The manufacturer and retailer is upgrading its inventory management and supply chain systems to prepare for a global network of e-commerce sites.
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Consumer education goes only so far, though. Criminals will still try phishing attacks. To prevent those from getting off the ground, retailers can use software and outside services that monitor the Internet to learn whenever a new domain appears to mimic a retailer’s brand, giving the retailer the chance to warn customers of possible phishing e-mails from that domain and to alert government authorities who investigate phishing attacks. In some cases, such domains have been shut down before they were able to launch full-scale phishing attacks, experts say.
Ice.com, for example, uses in-house software to monitor the web for launches of any domains that appear to mimic its brand. In one case when it identified such a domain, which had devised a phony e-mail campaign to offer consumers fraudulent Ice.com coupons, the retailer responded by having its lawyer e-mail a cease-and-desist letter. “That was enough to stop it and the phishing site went down soon after,” Schaff says.
But he admits that the coupon caper turned out to be an easy one to halt. The site was based in the U.S., and Ice was able to simply e-mail an open letter to its IP address.
Not all phishing scams are as easy to stop, experts say, but a new industry of anti-phishing companies has emerged in recent years to identify suspicious new domain names and work with domain registrars and Internet site providers to deactivate phishing sites. The phish detectors also scan Internet chat rooms and other online sources to get tips on planned attacks against brands.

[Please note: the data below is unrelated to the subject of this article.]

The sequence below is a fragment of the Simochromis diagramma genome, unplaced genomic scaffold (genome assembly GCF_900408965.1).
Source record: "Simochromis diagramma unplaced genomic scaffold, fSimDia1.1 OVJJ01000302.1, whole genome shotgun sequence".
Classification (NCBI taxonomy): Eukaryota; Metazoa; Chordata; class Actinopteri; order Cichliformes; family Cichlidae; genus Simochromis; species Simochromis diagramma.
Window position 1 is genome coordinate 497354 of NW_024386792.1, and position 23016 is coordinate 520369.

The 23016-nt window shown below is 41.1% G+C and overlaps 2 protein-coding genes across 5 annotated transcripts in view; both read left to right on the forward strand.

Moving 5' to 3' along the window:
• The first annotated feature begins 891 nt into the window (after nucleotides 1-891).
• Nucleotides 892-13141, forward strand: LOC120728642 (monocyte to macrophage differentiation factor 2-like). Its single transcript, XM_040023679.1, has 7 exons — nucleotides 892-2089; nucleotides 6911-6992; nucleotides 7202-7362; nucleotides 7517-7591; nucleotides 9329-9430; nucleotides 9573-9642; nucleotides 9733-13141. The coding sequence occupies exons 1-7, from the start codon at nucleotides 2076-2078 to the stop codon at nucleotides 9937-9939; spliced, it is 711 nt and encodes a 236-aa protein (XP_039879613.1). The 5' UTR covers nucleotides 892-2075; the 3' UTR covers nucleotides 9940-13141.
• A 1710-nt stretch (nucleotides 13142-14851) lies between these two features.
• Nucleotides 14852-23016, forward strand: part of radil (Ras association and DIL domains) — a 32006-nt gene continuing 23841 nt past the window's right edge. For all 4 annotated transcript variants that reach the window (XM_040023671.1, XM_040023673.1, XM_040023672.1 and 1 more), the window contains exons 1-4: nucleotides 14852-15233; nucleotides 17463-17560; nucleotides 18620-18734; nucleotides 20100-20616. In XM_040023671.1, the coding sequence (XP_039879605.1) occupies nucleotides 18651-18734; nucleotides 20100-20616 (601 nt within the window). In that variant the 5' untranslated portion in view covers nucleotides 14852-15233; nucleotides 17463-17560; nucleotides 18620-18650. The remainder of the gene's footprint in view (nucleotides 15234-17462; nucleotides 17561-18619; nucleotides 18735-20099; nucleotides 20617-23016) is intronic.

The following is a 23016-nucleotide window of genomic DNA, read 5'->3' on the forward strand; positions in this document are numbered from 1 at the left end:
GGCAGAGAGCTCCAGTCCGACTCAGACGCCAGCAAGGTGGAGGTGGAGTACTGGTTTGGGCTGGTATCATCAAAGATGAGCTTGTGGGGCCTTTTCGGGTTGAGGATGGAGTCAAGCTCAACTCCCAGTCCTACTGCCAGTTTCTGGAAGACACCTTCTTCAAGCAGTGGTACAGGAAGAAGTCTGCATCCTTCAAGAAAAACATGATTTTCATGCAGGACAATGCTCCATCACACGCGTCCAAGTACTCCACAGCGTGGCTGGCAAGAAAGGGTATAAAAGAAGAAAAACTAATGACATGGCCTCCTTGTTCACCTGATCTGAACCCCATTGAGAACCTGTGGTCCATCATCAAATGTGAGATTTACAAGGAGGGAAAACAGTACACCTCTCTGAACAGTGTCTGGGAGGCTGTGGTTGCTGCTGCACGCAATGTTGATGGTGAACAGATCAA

Among the companies offering such services are VeriSign Inc., MarkMonitor, Internet Identity, Brandimensions Inc. and NameProtect Inc. Information gathered in this way can help government agencies, including the F.B.I. and the Secret Service, act against organized cybercrime groups, Jevans says.
Although these monitoring services and enforcement actions are making life harder for phishers, they’re not an end-all to phishing threats, experts say. For one thing, many phishers use Internet servers based outside the U.S., where it can be difficult to get cooperation from registrars and authorities to deactivate phishing sites. In addition, foreign-based phishers often move to new servers frequently to avoid detection, experts say.
Moreover, phishing may be the criminal tactic getting most publicity these days, but it’s only one way criminals are stealing information to support fraudulent web transactions. Other types of attacks, which may work in association with phishing scams, place malicious software onto unsuspecting retailers’ web sites and consumers’ computers. Such software, for example, can turn computers into zombies that are used to send e-mail spam, which can include phishing attacks; or to conduct keylogging to monitor a consumer’s keystrokes in an attempt to steal log-on, password and other personal account information. “There’s no one system that can protect against all kinds of attacks,” Litan says.